Kent's eyes opened after a short nap, and he found himself staring at the single best thing he could ever wake up to: Holly Snow, standing across from him, smiling and a little teary-eyed, and holding his dirty right tennis shoe in her hands. He smiled at the sight.
"I brought you your shoe, Cinderella," she said as she took a seat on the chair beside his hospital bed.
While she placed the shoe on the ground below the bed, Kent asked her, "Does it smell bad?"
"Honestly, yeah, it does. But it was my ticket in here to see you, so I'm not complaining."
"Don't think just because my shoe smells bad that my foot smells bad, too."
"I never judge a foot by its cover."
Kent groaned, partly over the pun he'd just heard but mostly over the aching in his foot, and he watched Holly examine the cast over said foot and most of the attached lower leg. He'd been asleep for most of her time here thus far, so she was probably accustomed to the sight by now, maybe even as much as he was. Which still wasn't much, but it was a start. "Where's your dad?"
"In the car, in the parking lot," Holly said.
"So you just left him hanging?"
"Sort of. I thought I'd only be a minute, but keeping with the honesty, I can never spend only a minute with you, and besides, you were napping, so I had to wait. Where are your parents?"
With a sigh, Kent mumbled, "They don't know yet."
"You haven't called them?!"
"I don't have a cell phone."
"Here, you can use mine," she said as she tossed the device into Kent's hands. "Why don't you have a cell phone?"
"Didn't I mention this before?" Holly shrugged, which forced Kent to reiterate the point he may or may not have made previously. "I don't exactly have the wide social life that someone like you does, Holly."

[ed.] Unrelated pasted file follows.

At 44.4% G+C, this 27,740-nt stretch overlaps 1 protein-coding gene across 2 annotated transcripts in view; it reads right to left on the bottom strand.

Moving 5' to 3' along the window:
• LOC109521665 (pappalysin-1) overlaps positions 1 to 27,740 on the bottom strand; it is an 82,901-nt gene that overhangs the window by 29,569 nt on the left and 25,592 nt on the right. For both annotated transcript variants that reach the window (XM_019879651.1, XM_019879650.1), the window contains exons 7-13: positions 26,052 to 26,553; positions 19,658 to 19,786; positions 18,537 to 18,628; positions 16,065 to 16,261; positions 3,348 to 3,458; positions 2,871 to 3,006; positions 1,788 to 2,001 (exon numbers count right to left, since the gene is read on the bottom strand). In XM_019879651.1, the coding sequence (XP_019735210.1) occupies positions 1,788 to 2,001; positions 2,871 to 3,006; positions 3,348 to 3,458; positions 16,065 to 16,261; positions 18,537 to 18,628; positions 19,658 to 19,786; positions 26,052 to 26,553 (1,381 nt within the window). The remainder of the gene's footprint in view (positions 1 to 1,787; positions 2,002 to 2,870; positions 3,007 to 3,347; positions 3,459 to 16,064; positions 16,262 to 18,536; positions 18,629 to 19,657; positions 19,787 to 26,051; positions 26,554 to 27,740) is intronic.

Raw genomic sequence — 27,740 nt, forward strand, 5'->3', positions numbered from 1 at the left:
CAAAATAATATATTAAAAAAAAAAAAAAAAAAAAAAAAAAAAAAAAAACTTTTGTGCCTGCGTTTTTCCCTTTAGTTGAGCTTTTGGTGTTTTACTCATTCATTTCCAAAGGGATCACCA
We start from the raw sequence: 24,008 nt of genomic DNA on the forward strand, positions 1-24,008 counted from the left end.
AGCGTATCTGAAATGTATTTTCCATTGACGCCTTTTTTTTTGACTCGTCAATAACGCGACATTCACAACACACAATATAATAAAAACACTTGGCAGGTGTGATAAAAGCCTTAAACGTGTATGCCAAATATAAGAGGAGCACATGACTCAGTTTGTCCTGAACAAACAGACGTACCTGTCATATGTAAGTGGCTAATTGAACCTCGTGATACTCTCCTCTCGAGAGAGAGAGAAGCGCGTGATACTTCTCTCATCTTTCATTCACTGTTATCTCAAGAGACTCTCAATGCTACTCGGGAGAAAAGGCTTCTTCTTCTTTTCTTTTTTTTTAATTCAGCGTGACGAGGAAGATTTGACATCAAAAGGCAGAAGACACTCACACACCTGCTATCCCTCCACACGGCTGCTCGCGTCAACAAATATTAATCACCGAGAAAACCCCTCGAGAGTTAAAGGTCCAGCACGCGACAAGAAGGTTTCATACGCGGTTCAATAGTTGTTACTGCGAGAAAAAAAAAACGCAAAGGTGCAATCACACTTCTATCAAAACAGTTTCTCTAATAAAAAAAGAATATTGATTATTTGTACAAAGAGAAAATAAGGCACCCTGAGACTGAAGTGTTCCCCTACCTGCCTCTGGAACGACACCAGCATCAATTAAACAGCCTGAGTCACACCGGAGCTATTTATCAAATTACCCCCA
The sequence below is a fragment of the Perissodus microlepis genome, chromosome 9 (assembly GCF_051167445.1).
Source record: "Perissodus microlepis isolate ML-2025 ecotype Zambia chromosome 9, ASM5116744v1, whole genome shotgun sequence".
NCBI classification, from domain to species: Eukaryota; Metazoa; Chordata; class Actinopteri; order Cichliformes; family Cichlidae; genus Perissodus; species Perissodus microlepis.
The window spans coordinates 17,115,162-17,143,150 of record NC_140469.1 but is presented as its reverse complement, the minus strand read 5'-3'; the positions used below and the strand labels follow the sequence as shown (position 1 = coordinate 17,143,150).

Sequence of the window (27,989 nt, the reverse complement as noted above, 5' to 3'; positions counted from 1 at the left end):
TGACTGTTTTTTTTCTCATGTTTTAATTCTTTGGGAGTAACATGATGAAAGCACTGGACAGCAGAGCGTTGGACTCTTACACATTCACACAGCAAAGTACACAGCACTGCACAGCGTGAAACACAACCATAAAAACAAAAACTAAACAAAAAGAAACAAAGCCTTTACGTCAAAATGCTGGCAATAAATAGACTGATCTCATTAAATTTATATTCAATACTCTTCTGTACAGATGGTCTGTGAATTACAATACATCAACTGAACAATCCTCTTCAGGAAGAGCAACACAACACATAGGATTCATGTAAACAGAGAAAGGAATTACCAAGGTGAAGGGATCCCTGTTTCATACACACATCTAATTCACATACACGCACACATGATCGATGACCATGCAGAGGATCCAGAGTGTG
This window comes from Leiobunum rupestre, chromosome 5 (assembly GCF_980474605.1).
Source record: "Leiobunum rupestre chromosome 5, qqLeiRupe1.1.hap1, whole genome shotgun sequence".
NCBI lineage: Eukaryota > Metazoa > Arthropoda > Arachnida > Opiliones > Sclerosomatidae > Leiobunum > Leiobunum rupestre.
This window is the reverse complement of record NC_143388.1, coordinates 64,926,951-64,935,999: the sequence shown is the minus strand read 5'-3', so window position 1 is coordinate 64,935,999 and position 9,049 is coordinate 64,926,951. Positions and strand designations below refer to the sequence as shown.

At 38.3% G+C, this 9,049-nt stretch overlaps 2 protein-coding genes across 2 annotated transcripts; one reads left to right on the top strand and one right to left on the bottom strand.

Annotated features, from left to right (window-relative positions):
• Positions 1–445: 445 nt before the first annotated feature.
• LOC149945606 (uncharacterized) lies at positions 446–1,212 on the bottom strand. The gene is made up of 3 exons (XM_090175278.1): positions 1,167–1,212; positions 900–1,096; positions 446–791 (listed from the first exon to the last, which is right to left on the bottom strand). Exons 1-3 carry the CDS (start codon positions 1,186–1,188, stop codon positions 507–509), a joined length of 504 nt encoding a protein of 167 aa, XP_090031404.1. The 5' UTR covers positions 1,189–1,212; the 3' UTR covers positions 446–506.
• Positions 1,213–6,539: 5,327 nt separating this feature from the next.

"You may not have a wide social life," she said, "but what if you get lost in the wilderness, or, I don't know, hit by a car?"
"I never needed one."
"You need one now. Kent, your parents may give you hell, and I may not even know them, but I do know that they love you, and if something like this were to happen to you, they'd want to know about it. Call them."
Kent looked at her cell phone, flipped it open, and then turned to look back at her.
"Go!" she egged him on.
"Okay," Kent said. "I will. But I don't think you should be here for this."
She sighed. "Again with the secrets?"
"Do we have to have this conversation again?"
"I'll go," she mumbled, and Kent waited for her to step out of his room before he dialed his home phone number.
It rang twice, and then his mother picked up. "Hello?" Gina Thomas said.
"Mom! It's me."
"Yes, it's Kent, who else calls you 'Mom'?"
"Where are you? We've been worried sick!"
"I'm…I'm at the hospital. I—"
"Why are you at the hospital?!"
"That's what I'm trying to tell you! I got hit by a car, but—"
"He got hit by a car!" Gina shouted, presumably to her husband and Kent's father, Rod. "Are you okay?! How bad is it? Which hospital—"